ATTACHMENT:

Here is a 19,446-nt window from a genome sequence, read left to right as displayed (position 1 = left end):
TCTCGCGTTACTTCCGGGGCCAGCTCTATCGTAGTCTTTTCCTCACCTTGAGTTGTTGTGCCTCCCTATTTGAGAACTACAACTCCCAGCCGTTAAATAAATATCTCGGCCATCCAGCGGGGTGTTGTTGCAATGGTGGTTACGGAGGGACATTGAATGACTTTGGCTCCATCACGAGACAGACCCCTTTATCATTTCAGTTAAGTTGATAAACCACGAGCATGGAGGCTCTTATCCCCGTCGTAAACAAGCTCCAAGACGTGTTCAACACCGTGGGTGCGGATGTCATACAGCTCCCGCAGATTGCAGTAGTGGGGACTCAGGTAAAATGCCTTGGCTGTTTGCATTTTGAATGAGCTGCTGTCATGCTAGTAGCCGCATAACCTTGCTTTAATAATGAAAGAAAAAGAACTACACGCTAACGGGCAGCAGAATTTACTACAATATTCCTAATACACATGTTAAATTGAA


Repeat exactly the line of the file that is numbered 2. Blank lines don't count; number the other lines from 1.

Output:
TCTCGCGTTACTTCCGGGGCCAGCTCTATCGTAGTCTTTTCCTCACCTTGAGTTGTTGTGCCTCCCTATTTGAGAACTACAACTCCCAGCCGTTAAATAAATATCTCGGCCATCCAGCGGGGTGTTGTTGCAATGGTGGTTACGGAGGGACATTGAATGACTTTGGCTCCATCACGAGACAGACCCCTTTATCATTTCAGTTAAGTTGATAAACCACGAGCATGGAGGCTCTTATCCCCGTCGTAAACAAGCTCCAAGACGTGTTCAACACCGTGGGTGCGGATGTCATACAGCTCCCGCAGATTGCAGTAGTGGGGACTCAGGTAAAATGCCTTGGCTGTTTGCATTTTGAATGAGCTGCTGTCATGCTAGTAGCCGCATAACCTTGCTTTAATAATGAAAGAAAAAGAACTACACGCTAACGGGCAGCAGAATTTACTACAATATTCCTAATACACATGTTAAATTGAA